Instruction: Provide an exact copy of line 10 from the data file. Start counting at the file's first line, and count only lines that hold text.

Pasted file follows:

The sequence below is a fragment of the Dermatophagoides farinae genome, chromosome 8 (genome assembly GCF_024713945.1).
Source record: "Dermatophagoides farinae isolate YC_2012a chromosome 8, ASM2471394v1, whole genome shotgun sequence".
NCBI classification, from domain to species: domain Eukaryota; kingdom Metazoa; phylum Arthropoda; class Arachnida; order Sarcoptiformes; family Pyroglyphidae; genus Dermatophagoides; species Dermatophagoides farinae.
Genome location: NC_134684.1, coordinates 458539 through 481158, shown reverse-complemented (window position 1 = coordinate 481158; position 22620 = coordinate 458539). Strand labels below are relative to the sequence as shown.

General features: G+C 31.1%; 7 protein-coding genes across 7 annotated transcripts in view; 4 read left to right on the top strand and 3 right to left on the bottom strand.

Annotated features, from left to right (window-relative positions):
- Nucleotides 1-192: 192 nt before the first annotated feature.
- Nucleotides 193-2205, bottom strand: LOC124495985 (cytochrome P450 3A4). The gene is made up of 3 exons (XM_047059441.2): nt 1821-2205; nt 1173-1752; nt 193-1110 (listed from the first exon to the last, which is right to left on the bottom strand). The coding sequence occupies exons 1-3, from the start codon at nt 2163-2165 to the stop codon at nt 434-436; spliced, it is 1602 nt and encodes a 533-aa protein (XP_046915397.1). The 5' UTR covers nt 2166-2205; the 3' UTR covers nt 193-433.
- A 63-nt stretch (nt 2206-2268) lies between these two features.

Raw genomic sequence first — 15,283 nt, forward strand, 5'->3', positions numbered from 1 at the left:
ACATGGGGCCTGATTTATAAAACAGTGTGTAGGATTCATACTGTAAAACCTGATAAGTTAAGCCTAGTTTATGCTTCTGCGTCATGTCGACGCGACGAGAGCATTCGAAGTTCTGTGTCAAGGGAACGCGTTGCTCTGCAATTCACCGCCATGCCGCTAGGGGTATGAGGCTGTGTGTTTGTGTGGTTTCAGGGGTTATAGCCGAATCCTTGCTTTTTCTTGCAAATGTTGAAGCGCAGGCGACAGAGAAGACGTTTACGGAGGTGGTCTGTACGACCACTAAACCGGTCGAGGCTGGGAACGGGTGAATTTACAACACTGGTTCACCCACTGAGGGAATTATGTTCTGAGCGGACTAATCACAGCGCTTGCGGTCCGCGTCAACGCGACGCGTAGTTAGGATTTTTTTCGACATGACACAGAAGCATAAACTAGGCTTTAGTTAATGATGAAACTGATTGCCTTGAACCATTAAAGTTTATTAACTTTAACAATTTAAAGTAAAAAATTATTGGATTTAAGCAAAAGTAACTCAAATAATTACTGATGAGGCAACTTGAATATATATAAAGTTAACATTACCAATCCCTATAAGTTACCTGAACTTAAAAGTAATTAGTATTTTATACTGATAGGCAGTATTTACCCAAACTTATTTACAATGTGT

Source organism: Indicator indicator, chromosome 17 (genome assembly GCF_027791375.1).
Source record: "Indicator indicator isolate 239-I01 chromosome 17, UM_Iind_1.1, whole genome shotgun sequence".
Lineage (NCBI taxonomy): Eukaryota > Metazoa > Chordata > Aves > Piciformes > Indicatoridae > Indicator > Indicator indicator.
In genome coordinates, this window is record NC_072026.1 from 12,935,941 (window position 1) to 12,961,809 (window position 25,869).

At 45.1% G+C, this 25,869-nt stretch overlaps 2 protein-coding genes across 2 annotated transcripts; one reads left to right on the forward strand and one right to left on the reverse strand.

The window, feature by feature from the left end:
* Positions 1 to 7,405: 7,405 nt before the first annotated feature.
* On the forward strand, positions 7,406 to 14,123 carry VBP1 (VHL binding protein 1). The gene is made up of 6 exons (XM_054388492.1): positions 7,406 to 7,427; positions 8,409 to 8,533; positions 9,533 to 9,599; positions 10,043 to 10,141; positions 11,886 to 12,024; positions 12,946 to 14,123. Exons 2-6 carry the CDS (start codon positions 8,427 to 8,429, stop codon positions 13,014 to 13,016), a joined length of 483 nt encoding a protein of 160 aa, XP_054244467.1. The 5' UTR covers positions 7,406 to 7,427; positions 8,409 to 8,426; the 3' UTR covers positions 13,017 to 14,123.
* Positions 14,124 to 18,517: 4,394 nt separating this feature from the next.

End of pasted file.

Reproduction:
Raw genomic sequence first — 15,283 nt, forward strand, 5'->3', positions numbered from 1 at the left: